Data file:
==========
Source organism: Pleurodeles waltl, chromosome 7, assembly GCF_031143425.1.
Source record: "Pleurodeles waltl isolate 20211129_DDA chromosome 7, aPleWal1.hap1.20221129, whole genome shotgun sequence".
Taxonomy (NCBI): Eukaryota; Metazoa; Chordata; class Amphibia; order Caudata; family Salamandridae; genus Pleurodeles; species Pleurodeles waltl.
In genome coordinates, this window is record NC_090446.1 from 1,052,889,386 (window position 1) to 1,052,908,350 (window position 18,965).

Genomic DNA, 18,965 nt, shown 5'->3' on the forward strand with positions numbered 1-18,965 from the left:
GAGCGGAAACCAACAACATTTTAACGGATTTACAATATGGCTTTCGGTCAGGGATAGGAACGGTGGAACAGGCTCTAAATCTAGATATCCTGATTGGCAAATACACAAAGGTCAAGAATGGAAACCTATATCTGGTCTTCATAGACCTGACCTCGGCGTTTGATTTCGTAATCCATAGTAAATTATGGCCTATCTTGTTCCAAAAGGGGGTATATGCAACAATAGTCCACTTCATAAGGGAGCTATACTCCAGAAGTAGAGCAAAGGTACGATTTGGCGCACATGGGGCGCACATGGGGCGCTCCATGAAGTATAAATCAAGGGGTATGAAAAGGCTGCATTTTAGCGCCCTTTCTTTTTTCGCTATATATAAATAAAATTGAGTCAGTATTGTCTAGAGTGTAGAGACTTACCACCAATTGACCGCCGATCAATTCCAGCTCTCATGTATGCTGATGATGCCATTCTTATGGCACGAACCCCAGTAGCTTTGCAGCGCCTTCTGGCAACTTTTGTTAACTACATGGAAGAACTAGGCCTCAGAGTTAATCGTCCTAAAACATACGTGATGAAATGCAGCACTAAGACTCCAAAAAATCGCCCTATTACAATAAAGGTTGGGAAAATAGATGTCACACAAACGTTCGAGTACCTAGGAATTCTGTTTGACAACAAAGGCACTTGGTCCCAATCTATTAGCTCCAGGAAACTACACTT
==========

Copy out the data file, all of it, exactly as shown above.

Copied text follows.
Source organism: Pleurodeles waltl, chromosome 7, assembly GCF_031143425.1.
Source record: "Pleurodeles waltl isolate 20211129_DDA chromosome 7, aPleWal1.hap1.20221129, whole genome shotgun sequence".
Taxonomy (NCBI): Eukaryota; Metazoa; Chordata; class Amphibia; order Caudata; family Salamandridae; genus Pleurodeles; species Pleurodeles waltl.
In genome coordinates, this window is record NC_090446.1 from 1,052,889,386 (window position 1) to 1,052,908,350 (window position 18,965).

Genomic DNA, 18,965 nt, shown 5'->3' on the forward strand with positions numbered 1-18,965 from the left:
GAGCGGAAACCAACAACATTTTAACGGATTTACAATATGGCTTTCGGTCAGGGATAGGAACGGTGGAACAGGCTCTAAATCTAGATATCCTGATTGGCAAATACACAAAGGTCAAGAATGGAAACCTATATCTGGTCTTCATAGACCTGACCTCGGCGTTTGATTTCGTAATCCATAGTAAATTATGGCCTATCTTGTTCCAAAAGGGGGTATATGCAACAATAGTCCACTTCATAAGGGAGCTATACTCCAGAAGTAGAGCAAAGGTACGATTTGGCGCACATGGGGCGCACATGGGGCGCTCCATGAAGTATAAATCAAGGGGTATGAAAAGGCTGCATTTTAGCGCCCTTTCTTTTTTCGCTATATATAAATAAAATTGAGTCAGTATTGTCTAGAGTGTAGAGACTTACCACCAATTGACCGCCGATCAATTCCAGCTCTCATGTATGCTGATGATGCCATTCTTATGGCACGAACCCCAGTAGCTTTGCAGCGCCTTCTGGCAACTTTTGTTAACTACATGGAAGAACTAGGCCTCAGAGTTAATCGTCCTAAAACATACGTGATGAAATGCAGCACTAAGACTCCAAAAAATCGCCCTATTACAATAAAGGTTGGGAAAATAGATGTCACACAAACGTTCGAGTACCTAGGAATTCTGTTTGACAACAAAGGCACTTGGTCCCAATCTATTAGCTCCAGGAAACTACACTT